Method could help improve color for electronic displays and create more natural LED lighting.
If you’ve ever tried to capture a sunset with your smartphone, you know that the colors don’t always match what you see in real life. Researchers are coming closer to solving this problem with a new set of algorithms that make it possible to record and display color in digital images in a much more realistic fashion.
“When we see a beautiful scene, we want to record it and share it with others,” said Min Qiu, leader of the Laboratory of Photonics and Instrumentation for Nano Technology (PAINT) at Westlake University in China. “But we don’t want to see a digital photo or video with the wrong colors. Our new algorithms can help digital camera and electronic display developers better adapt their devices to our eyes.”
In Optica, The Optical Society’s (OSA) journal for high impact research, Qiu and colleagues describe a new approach for digitizing color. It can be applied to cameras and displays — including ones used for computers, televisions, and mobile devices — and used to fine-tune the color of LED lighting.
“Our new approach can improve today’s commercially available displays or enhance the sense of reality for new technologies such as near-eye-displays for virtual reality and augmented reality glasses,” said Jiyong Wang, a member of the PAINT research team. “It can also be used to produce LED lighting for hospitals, tunnels, submarines, and airplanes that precisely mimics natural sunlight. This can help regulate circadian rhythm in people who are lacking sun exposure, for example.”
Researchers developed algorithms that correlate digital signals with colors in a standard CIE color space. The video shows how various colors are created in the CIE 1931 chromatic diagram by mixing three colors of light. Credit: Min Qiu’s PAINT research group, Westlake University
Mixing digital color
Digital colors such as the ones on a television or smartphone screen are typically created by combining red, green, and blue (RGB), with each color assigned a value. For example, an RGB value of (255, 0, 0) represents pure red. The RGB value reflects a relative mixing ratio of three primary lights produced by an electronic device. However, not all devices produce this primary light in the same way, which means that identical RGB coordinates can look like different colors on different devices.
There are also other ways, or color spaces, used to define colors such as hue, saturation, value (HSV) or cyan, magenta, yellow and black (CMYK). To make it possible to compare colors in different color spaces, the International Commission on Illumination (CIE) issued standards for defining colors visible to humans based on the optical responses of our eyes. Applying these standards requires scientists and engineers to convert digital, computer-based color spaces such as RGB to CIE-based color spaces when designing and calibrating their electronic devices.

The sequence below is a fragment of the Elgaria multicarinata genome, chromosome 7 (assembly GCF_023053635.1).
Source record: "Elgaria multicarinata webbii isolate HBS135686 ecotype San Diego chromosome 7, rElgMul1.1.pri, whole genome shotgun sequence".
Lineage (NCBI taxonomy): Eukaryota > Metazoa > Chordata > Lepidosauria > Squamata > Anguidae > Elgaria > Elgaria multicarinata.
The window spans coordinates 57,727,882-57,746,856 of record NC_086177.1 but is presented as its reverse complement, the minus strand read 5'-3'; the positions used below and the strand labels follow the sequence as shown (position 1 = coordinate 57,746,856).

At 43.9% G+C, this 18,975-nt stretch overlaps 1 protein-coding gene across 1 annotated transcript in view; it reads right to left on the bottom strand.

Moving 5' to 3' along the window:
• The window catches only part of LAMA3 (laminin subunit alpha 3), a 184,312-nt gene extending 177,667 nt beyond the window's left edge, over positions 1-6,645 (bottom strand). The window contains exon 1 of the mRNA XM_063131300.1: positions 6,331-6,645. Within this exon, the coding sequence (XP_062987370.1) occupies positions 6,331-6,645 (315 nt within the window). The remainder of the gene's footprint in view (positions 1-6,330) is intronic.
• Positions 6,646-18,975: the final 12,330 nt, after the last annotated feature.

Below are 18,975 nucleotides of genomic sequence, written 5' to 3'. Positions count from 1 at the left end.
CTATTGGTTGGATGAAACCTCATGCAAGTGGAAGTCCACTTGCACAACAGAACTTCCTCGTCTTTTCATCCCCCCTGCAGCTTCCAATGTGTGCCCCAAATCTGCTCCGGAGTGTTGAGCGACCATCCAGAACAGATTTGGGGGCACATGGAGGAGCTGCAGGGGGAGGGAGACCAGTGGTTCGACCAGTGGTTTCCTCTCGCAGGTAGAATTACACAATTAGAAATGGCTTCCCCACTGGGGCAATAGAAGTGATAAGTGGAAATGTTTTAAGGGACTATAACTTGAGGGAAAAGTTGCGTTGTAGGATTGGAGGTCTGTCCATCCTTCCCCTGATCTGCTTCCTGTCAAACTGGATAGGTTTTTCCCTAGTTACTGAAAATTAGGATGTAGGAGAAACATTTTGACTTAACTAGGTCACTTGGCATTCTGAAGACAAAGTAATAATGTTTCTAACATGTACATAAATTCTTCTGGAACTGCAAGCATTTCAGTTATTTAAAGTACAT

In the new work, the researchers developed algorithms that directly correlate digital signals with the colors in a standard CIE color space, making color space conversions unnecessary. Colors, as defined by the CIE standards, are created through additive color mixing. This process involves calculating the CIE values for the primary lights driven by digital signals and then mixing those together to create the color. To encode colors based on the CIE standards, the algorithms convert the digital pulsed signals for each primary color into unique coordinates for the CIE color space. To decode the colors, another algorithm extracts the digital signals from an expected color in the CIE color space.
“Our new method maps the digital signals directly to a CIE color space,” said Wang. “Because such color space isn’t device dependent, the same values should be perceived as the same color even if different devices are used. Our algorithms also allow other important properties of color such as brightness and chromaticity to be treated independently and precisely.”
Creating precise colors
The researchers tested their new algorithms with lighting, display, and sensing applications that involved LEDs and lasers. Their results agreed very well with their expectations and calculations. For example, they showed that chromaticity, which is a measure of colorfulness independent of brightness, could be controlled with a deviation of just ~0.0001 for LEDs and 0.001 for lasers. These values are so small that most people would not be able to perceive any differences in color.
The researchers say that the method is ready to be applied to LED lights and commercially available displays. However, achieving the ultimate goal of reproducing exactly what we see with our eyes will require solving additional scientific and technical problems. For example, to record a scene as we see it, color sensors in a digital camera would need to respond to light in the same way as the photoreceptors in our eyes.
To further build on their work, the researchers are using state-of-art nanotechnologies to enhance the sensitivity of color sensors. This could be applied for artificial vision technologies to help people who have color blindness, for example.
Reference: “Nonlinear Color Space Coded by Additive Digital Pulses” by Ni Tang, Lei Zhang, Jianbin Zhou, Jiandong Yu, Boqu Chen, YUXIN PENG, Xiaoqing Tian, Wei Yan, Jiyong Wang and Min Qiu, 1 July 2021, Optica.